Hung in the golden Galaxy. 
The bridle bells rang merrily 
As he rode down to Camelot: 
And from his blazon'd baldric slung 
A mighty silver bugle hung, 
And as he rode his armor rung 
Beside remote Shalott.

All in the blue unclouded weather 
Thick-jewell'd shone the saddle-leather, 
The helmet and the helmet-feather 
Burn'd like one burning flame together, 
As he rode down to Camelot. 
As often thro' the purple night, 
Below the starry clusters bright, 
Some bearded meteor, burning bright, 
Moves over still Shalott.

His broad clear brow in sunlight glow'd; 
On burnish'd hooves his war-horse trode; 
From underneath his helmet flow'd 
His coal-black curls as on he rode, 
As he rode down to Camelot. 
From the bank and from the river 
He flashed into the crystal mirror, 
"Tirra lirra," by the river 
Sang Sir Lancelot.

She left the web, she left the loom, 
She made three paces through the room, 
She saw the water-lily bloom, 
She saw the helmet and the plume, 
She look'd down to Camelot. 
Out flew the web and floated wide; 
The mirror crack'd from side to side; 
"The curse is come upon me," cried 
The Lady of Shalott.

In the stormy east-wind straining, 
The pale yellow woods were waning, 
The broad stream in his banks complaining. 
Heavily the low sky raining 
Over tower'd Camelot; 
Down she came and found a boat 
Beneath a willow left afloat, 
And around about the prow she wrote 
The Lady of Shalott.

And down the river's dim expanse 
Like some bold seer in a trance, 
Seeing all his own mischance -- 
With a glassy countenance 
Did she look to Camelot. 
And at the closing of the day 
She loosed the chain, and down she lay; 
The broad stream bore her far away, 
The Lady of Shalott.

Lying, robed in snowy white 
That loosely flew to left and right --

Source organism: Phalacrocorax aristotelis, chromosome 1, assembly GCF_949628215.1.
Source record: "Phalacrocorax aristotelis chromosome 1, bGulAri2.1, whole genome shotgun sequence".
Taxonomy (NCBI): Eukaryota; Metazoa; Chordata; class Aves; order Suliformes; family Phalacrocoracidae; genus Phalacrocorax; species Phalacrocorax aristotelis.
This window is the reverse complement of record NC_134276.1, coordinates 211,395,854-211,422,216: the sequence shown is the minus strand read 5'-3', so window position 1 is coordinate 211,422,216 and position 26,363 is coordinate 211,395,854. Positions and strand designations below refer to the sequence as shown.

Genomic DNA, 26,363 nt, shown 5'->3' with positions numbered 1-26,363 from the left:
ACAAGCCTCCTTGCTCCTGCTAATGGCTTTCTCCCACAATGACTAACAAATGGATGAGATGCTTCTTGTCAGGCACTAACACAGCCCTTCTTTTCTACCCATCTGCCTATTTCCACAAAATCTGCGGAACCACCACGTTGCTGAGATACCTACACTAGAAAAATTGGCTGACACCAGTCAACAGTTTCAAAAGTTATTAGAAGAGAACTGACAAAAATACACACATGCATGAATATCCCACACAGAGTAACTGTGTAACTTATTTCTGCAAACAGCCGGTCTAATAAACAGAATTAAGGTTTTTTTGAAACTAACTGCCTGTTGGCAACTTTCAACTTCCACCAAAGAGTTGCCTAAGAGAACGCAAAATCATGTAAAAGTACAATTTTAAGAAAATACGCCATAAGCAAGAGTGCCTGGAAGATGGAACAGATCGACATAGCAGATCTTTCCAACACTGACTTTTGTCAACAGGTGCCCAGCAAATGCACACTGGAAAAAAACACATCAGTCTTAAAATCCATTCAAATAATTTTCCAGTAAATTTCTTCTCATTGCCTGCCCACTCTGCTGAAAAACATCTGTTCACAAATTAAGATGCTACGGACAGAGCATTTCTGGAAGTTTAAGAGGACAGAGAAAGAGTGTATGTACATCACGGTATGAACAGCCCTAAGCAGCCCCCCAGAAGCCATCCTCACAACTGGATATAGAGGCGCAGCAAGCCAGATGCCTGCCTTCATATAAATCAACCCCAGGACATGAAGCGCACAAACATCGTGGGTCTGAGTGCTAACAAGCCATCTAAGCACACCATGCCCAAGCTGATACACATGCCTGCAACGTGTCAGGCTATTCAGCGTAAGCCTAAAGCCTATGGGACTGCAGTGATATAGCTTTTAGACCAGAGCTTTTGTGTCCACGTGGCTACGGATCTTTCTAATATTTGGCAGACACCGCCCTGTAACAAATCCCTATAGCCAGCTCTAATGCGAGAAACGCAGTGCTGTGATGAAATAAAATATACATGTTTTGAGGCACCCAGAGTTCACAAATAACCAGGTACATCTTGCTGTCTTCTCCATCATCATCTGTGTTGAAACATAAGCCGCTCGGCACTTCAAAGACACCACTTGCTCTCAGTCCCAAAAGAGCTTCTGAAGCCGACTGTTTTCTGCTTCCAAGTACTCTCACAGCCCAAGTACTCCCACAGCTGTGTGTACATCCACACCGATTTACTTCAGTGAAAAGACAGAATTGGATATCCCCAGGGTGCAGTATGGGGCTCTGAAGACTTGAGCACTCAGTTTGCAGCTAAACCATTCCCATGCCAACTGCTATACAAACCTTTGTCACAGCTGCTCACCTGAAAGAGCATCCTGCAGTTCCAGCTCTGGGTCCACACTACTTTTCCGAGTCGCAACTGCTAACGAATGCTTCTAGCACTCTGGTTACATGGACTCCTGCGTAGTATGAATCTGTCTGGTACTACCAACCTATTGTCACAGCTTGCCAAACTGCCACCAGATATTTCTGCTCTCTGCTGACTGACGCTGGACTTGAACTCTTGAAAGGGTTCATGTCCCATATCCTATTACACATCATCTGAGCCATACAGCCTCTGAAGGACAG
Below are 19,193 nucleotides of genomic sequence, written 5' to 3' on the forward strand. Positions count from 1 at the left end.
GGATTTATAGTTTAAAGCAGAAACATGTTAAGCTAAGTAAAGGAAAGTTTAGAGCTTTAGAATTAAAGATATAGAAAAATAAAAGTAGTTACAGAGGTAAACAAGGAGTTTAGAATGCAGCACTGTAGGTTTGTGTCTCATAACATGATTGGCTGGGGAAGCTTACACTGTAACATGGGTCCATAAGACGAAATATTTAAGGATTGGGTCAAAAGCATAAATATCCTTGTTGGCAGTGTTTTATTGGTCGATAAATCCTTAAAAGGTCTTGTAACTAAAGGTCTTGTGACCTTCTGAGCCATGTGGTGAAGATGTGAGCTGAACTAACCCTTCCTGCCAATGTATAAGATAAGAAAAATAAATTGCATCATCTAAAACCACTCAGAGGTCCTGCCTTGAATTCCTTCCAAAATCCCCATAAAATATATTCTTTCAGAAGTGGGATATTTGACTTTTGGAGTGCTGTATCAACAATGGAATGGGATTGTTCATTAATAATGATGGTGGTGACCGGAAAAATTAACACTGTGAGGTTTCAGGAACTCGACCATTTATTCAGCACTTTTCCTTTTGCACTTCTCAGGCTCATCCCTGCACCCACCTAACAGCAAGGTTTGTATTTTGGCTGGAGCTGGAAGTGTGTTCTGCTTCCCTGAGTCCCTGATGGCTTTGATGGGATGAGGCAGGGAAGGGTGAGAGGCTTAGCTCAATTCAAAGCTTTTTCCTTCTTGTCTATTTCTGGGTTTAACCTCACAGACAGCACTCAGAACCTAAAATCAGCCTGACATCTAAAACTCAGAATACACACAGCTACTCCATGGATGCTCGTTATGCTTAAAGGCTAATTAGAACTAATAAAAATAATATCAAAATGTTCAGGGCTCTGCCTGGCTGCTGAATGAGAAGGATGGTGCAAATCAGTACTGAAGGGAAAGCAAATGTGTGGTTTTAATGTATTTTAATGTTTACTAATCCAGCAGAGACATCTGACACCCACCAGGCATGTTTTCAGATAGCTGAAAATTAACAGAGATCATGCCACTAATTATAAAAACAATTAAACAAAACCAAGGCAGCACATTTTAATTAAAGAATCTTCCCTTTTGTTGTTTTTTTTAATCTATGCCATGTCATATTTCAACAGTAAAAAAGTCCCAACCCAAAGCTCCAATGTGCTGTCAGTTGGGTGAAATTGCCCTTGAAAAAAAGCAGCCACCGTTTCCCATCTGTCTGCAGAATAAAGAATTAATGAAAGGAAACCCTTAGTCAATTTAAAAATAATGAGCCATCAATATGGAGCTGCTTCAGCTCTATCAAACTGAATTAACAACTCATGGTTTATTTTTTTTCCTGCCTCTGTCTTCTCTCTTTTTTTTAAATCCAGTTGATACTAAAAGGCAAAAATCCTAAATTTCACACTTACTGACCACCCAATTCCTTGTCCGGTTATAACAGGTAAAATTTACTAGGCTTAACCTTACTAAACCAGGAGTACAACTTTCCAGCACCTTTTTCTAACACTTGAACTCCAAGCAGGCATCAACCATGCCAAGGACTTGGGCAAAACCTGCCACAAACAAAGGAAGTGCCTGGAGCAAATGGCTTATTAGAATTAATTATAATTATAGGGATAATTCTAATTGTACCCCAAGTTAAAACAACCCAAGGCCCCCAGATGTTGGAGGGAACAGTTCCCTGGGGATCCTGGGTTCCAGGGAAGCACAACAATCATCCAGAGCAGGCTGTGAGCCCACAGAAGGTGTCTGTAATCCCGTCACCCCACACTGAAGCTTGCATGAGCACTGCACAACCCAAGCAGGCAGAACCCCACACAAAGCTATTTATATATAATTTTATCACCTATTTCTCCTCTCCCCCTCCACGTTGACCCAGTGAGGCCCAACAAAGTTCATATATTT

The leaves upon her falling light -- 
Thro' the noises of the night, 
She floated down to Camelot: 
And as the boat-head wound along 
The willowy hills and fields among, 
They heard her singing her last song, 
The Lady of Shalott.

Heard a carol, mournful, holy, 
Chanted loudly, chanted lowly, 
Till her blood was frozen slowly, 
And her eyes were darkened wholly, 
Turn'd to tower'd Camelot. 
For ere she reach'd upon the tide 
The first house by the water-side, 
Singing in her song she died, 
The Lady of Shalott.

Under tower and balcony, 
By garden-wall and gallery, 
A gleaming shape she floated by, 
Dead-pale between the houses high, 
Silent into Camelot. 
Out upon the wharfs they came, 
Knight and Burgher, Lord and Dame, 
And around the prow they read her name, 
The Lady of Shalott.

Who is this? And what is here? 
And in the lighted palace near 
Died the sound of royal cheer; 
And they crossed themselves for fear, 
All the Knights at Camelot; 
But Lancelot mused a little space 
He said, "She has a lovely face; 
God in his mercy lend her grace, 
The Lady of Shalott."

Brownie points if you read the whole thing. :) Have a blessed day, dear friends!

For Authenticity's Sake

05 January 2012

Trends. They come and go in this world, and there are some who live to follow them. They constantly go around, changing their colors faster than chameleons, and only succeeding in becoming a lonely echo of what they think they are meant to be. They want to be noticed, but because they're only doing exactly what everyone else is doing, they're ignored. 

In the community of inspiring and lovely Christian bloggers that I know, you'd think these trends would be nonexistent. Alas, we seem just as prone to this mistake as we go around and imitate "those bloggers" -- the ones with over 1000 followers and at least 30 comments on each post. The trends of the blogworld nowadays seem to be anything vintage, anything antique, lowercase letters, being adorkable, and being real. 

That last trend may sound somewhat odd -- why is being real a bad thing, you ask? Well, it's not . . . when it's really the focus. But when bloggers say "I want to be real", oftentimes all they're doing is copying the words of five others blog posts they read this morning. Their definition of "being real" is only an imitation, because they are only acting like an imitation. 

Just like how many friends you have on Facebook has become a status symbol, in the blogworld, how many followers you have and how many comments you receive measures you up. The more followers you have, the more people value your words, because they think you're "important." I'm sorry if this sounds harsh, but I believe it needs to be said. Followers and comments do not define you! If you really want to be real, write reality. Don't say you love vintage and lowercase letters if you don't! Blogging is about being real, natural, and helping others to see the world through your eyes. We as Christians should blog to Christ's glory and for Him alone, not for comments!